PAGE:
Adrenal fatigue has existed as long as we have, but it has only reached epidemic proportions over the last 100 years. Why is this? The answer lies in the way that our lifestyles have changed over that time. The average person’s stress levels, diet and toxic load are all immeasurably worse today than they were at the start of the twentieth century.
At the simplest level, adrenal fatigue is caused by the inability of your adrenal glands to cope with stress. But to really understand your condition you need to know how your adrenal glands have reached this point. You instinctively know that your adrenals are performing sub-optimally, but what is the reason (or reasons) for this?
On this page I’m going to list the major causes of adrenal fatigue. This is by no means an exhaustive list, but I would estimate that it covers more than 90% of adrenal fatigue sufferers. Some of you may be able to identify 2 or 3 causes on this list that apply to you, but the reality is that adrenal fatigue can easily be triggered by a single factor alone.
You should also realize that adrenal fatigue is not something that happens suddenly. It usually takes years for your adrenals to become exhausted. So when you are looking to identify the reasons for your adrenal fatigue symptoms, remember to look back a few years into your past. That traumatic emotional or physical event that happened five years ago might have been just enough to send your adrenals on a long-term downward spiral.
Cause #1: Emotional stress
The number one cause of adrenal fatigue is, without a doubt, stress. And as you know, this can come from any area of your life. Whether it’s a relationship gone wrong, an unreasonable boss, relocation to a new city, or sleepless nights looking after a newborn baby with colic, the effect is the same. This is the kind of low-grade stress that feels manageable in the short term, but can have terrible effects on your health in the long term.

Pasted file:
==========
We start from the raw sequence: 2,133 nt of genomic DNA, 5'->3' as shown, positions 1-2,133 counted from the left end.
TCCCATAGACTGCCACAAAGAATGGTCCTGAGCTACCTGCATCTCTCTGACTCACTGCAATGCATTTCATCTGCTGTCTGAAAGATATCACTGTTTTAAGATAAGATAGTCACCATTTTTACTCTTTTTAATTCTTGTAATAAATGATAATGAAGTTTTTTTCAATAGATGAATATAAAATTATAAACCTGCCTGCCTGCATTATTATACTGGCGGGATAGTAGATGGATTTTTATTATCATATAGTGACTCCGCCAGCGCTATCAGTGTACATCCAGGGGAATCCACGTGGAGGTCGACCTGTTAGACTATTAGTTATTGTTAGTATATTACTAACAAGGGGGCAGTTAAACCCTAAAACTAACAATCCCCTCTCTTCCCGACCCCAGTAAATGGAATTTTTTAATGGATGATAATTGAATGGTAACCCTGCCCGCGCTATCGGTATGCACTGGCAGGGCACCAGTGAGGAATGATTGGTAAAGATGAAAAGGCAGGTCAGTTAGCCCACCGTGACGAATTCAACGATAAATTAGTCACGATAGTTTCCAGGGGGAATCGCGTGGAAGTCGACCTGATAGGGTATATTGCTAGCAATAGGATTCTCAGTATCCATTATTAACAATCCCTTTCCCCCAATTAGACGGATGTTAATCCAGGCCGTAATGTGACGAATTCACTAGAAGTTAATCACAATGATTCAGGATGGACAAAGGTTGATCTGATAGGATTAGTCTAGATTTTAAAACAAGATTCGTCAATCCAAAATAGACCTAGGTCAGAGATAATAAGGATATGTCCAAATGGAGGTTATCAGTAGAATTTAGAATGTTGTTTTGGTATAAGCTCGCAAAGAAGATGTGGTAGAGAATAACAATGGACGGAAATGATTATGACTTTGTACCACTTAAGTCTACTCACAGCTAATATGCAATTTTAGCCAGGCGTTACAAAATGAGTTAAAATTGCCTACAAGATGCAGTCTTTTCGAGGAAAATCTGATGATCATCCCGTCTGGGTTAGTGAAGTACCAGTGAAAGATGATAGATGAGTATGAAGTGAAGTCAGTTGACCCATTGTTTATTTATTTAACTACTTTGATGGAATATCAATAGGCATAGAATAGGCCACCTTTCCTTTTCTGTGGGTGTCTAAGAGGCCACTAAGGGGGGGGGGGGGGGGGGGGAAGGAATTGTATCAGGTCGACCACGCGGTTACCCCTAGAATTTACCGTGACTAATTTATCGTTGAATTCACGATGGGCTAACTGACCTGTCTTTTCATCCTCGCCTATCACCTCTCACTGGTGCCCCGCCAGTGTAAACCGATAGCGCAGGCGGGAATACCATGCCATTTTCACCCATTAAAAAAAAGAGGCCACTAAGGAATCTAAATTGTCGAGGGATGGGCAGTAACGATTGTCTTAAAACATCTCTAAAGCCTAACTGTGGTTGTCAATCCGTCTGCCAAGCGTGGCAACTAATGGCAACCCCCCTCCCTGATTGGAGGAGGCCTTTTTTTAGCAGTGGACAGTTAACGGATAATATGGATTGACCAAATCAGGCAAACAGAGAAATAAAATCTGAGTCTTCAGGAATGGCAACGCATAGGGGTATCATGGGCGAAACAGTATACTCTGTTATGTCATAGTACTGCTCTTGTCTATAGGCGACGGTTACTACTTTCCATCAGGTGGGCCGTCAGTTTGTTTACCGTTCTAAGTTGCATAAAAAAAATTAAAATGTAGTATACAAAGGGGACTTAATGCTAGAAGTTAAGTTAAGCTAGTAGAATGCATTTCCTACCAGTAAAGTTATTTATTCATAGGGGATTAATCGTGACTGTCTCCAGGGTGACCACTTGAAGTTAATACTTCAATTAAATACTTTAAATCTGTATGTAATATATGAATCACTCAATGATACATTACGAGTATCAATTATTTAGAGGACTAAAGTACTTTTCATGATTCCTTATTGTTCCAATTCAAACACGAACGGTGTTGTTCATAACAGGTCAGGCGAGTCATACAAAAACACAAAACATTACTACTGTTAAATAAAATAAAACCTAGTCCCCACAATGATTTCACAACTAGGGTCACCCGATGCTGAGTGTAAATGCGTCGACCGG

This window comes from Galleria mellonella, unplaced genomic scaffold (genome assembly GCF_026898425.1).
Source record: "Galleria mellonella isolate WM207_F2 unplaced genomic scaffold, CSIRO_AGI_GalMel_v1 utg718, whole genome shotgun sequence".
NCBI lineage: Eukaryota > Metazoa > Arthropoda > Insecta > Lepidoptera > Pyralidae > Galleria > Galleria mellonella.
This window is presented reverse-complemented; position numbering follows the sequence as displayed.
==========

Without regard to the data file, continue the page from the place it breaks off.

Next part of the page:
There are lots of strategies for coping with stress, but by far the best is to simply eliminate the cause. Often that means leaving a bad relationship or changing to a more fulfilling job. Sometimes it might be as simple as using some organizational tools to simplify your life. Take a step back and think about what makes you truly happy.
Cause #2: Diet
We eat more sugar now than we ever have. In fact over the last 200 years the average American has gone from eating 1-2lbs of sugar per year to consuming around 150lbs. Our genetics haven’t changed over that time, so how do our bodies cope with all these empty calories? Answer: we produce extra cortisol and insulin, which puts stress on the pancreas and adrenals.
There is another link between sugar and adrenal fatigue. Eat too much sugar and you will put on weight, we all know that. But did you know that excess weight can also be a contributing factor towards adrenal fatigue? Just think of all the extra stress that an extra 50 or 100lbs must place on your body and internal organs. If being heavier makes you feel tired, chances are its tiring out your adrenals too.
Cause #3: Insufficient sleep
Do you ever feel like you’re burning the candle at both ends? If you’re struggling to find a work-life balance and finding that you just can’t fit enough into a day, you’re probably not getting enough sleep. Our ancestors got a healthy 9 hours of sleep per night, but these days some of us survive on half of that. The average American now sleeps 6.1 hours each night, but those who are in the early stages of adrenal fatigue are often getting much less.